ANKARA – Turkey’s Islamist President Recep Tayyip Erdogan condemned Pope Francis for describing the mass killings of Armenians by Ottoman Turks as “genocide,” a term rejected by Ankara, over a live-feed aired on NTV television channel.
During a meeting of the Turkish Exporters Assembly on Tuesday, Erdogan rebuffed, “I want to warn the Pope to not repeat this mistake and to condemn him.”
“Whenever politicians, religious functionaries assume the duties of historians, then delirium comes out, not fact,” the president said.
He equally reminded listeners that he expressed his condolences last year for the Armenian tragedy, but argued that the same stance needs to be taken regarding the Crimean Tatars, ethnic Turks, or the Circassians in the North Caucasus.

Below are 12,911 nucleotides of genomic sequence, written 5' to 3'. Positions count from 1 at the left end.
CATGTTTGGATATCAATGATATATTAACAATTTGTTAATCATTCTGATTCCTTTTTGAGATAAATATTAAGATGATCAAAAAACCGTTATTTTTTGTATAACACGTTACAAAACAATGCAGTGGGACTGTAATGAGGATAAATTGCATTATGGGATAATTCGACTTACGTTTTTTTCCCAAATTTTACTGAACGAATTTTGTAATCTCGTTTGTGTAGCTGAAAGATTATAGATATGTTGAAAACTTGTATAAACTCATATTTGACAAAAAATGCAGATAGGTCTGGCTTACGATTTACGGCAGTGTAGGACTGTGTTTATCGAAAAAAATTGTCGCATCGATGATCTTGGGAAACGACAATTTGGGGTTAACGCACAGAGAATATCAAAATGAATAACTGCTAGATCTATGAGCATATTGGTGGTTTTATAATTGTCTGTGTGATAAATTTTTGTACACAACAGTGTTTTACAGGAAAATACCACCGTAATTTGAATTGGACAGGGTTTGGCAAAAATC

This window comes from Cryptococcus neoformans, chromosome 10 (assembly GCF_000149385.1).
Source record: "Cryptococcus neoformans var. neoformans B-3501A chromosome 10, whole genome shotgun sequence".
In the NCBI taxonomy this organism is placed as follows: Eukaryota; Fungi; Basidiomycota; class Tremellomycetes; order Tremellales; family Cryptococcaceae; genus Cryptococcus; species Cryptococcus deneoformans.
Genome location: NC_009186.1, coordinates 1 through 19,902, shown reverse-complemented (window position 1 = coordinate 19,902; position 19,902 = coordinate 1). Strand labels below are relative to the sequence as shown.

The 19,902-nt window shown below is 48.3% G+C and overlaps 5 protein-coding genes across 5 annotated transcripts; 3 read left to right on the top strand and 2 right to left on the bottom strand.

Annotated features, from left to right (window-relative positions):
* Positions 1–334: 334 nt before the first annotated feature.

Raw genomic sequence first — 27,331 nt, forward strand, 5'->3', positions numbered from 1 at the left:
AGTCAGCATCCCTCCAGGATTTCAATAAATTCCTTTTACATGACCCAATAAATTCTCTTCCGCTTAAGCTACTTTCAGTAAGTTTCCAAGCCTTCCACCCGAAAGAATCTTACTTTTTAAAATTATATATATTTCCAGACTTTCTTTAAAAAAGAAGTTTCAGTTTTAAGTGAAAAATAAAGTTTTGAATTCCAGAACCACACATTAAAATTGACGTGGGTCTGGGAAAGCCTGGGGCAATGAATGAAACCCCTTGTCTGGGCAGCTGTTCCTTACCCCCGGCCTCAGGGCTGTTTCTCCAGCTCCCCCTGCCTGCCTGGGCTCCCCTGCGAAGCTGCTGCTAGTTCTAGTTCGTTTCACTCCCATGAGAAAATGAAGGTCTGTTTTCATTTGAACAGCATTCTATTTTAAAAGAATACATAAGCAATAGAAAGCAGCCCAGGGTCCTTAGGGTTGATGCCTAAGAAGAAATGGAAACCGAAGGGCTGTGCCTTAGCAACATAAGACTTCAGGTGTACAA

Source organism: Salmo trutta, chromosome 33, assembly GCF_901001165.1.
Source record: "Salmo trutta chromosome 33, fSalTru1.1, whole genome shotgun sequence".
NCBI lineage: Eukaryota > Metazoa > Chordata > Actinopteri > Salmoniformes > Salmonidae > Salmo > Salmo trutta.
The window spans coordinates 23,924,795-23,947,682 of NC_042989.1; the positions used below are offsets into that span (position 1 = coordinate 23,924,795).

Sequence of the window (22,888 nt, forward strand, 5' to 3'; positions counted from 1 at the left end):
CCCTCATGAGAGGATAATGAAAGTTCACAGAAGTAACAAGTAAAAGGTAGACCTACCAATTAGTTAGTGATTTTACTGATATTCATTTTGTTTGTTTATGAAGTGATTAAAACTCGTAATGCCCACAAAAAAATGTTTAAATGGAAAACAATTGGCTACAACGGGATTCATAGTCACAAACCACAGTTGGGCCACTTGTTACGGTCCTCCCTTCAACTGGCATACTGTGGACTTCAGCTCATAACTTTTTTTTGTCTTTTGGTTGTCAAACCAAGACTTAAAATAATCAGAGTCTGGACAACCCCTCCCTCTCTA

“While Armenians were being killed in our country, in the same way sons of the Ottoman Empire were being killed by Armenians in other countries.”
The Turkish president recalled the Pope’s visit to Turkey last November, and said that he had seen “a different politician,” and condemned the Pope’s comments which, he posited, reflect the “mentality” that led to the slaughter of millions of people throughout history, in reference to the Crusades.
Erdogan vowed to not let historical events taken out of context be used as propaganda against Turkey, and reiterated his call for historians to address the issue.
“We are ready to open our archives to their full extent,” Erdogan said, calling on Armenians to do the same.
The controversy began on Sunday following the Pope’s speech, delivered 10 days before the April 24 centenary commemoration of the 1915 Armenian genocide, just two months before Turkey’s general elections.
A majority of historians estimate that from 1915 to 1923, 1.5 million Armenians were killed en masse by Ottoman forces, while another half-million were displaced.
Regardless, Turkey does not acknowledge these events as “genocide” but rather as inescapable “unfortunate events” between Ottoman forces and pro-Russian Armenian militias during World War I.